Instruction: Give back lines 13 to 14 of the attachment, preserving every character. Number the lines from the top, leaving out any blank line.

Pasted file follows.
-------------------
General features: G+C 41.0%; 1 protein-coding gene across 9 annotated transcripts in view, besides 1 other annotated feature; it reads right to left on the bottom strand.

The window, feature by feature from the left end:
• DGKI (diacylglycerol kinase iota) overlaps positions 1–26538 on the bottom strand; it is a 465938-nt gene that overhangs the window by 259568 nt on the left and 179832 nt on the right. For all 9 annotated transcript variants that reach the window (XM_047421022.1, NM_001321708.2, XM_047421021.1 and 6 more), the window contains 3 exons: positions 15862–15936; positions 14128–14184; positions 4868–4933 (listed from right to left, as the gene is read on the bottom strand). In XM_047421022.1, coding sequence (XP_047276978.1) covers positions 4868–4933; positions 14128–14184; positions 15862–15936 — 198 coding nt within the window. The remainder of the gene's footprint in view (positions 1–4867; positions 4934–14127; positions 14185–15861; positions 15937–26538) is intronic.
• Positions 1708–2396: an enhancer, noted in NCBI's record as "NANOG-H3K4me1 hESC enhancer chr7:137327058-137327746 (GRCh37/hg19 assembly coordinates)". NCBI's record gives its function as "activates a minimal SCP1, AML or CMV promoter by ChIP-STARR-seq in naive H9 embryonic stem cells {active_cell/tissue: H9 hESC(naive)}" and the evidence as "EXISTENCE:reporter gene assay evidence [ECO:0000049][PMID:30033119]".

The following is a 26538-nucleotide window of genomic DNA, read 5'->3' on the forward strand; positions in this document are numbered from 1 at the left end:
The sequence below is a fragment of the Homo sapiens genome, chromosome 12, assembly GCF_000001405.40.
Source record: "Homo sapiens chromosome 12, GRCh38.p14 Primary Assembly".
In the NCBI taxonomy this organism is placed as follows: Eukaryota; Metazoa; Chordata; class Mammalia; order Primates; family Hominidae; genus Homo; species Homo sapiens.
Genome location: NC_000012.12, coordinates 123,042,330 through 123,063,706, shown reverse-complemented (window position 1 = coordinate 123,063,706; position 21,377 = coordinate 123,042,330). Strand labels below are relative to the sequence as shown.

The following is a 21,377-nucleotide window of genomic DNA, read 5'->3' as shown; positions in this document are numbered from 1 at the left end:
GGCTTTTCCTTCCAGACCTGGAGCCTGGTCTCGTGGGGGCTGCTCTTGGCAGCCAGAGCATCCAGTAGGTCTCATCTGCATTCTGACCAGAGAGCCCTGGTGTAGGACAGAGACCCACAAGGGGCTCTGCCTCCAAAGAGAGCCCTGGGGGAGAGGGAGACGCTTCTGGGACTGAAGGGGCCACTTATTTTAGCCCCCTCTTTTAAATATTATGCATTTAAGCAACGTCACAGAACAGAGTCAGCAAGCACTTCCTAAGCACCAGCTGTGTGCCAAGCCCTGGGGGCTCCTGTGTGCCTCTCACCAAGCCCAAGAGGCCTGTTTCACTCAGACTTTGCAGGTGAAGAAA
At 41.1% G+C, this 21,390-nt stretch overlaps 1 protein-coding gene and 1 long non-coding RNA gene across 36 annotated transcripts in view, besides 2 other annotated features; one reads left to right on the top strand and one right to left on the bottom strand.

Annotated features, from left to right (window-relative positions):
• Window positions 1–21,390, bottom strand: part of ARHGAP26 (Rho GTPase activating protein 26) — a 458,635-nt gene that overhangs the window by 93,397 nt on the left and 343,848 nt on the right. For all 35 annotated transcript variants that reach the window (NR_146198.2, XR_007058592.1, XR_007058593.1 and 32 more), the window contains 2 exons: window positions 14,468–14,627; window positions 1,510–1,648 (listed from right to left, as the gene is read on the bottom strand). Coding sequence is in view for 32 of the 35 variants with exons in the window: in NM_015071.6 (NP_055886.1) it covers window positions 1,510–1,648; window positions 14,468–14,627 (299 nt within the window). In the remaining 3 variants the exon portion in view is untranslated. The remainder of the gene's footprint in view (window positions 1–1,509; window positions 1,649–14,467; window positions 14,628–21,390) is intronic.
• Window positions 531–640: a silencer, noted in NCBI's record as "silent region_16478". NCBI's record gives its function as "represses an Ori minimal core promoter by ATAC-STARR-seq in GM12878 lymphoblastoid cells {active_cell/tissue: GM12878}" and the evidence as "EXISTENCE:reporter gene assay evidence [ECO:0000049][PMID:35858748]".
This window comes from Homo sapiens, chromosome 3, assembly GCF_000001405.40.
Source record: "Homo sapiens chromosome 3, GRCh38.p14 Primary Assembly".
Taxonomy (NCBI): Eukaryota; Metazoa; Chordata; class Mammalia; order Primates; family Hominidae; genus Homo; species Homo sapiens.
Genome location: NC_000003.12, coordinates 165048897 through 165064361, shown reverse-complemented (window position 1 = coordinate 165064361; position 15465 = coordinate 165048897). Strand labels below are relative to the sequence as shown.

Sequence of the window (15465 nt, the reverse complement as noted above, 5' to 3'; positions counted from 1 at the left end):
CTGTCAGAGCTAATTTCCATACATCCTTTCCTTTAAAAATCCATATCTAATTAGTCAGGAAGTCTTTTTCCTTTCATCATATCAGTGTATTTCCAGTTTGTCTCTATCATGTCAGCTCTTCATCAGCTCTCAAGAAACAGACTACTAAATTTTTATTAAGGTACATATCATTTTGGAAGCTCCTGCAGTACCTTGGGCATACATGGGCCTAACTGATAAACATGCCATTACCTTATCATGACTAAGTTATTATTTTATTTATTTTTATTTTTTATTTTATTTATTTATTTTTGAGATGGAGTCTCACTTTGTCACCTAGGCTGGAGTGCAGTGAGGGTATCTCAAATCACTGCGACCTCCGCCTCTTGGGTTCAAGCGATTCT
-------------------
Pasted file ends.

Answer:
Annotated features, from left to right (window-relative positions):
• Window positions 1–21,390, bottom strand: part of ARHGAP26 (Rho GTPase activating protein 26) — a 458,635-nt gene that overhangs the window by 93,397 nt on the left and 343,848 nt on the right. For all 35 annotated transcript variants that reach the window (NR_146198.2, XR_007058592.1, XR_007058593.1 and 32 more), the window contains 2 exons: window positions 14,468–14,627; window positions 1,510–1,648 (listed from right to left, as the gene is read on the bottom strand). Coding sequence is in view for 32 of the 35 variants with exons in the window: in NM_015071.6 (NP_055886.1) it covers window positions 1,510–1,648; window positions 14,468–14,627 (299 nt within the window). In the remaining 3 variants the exon portion in view is untranslated. The remainder of the gene's footprint in view (window positions 1–1,509; window positions 1,649–14,467; window positions 14,628–21,390) is intronic.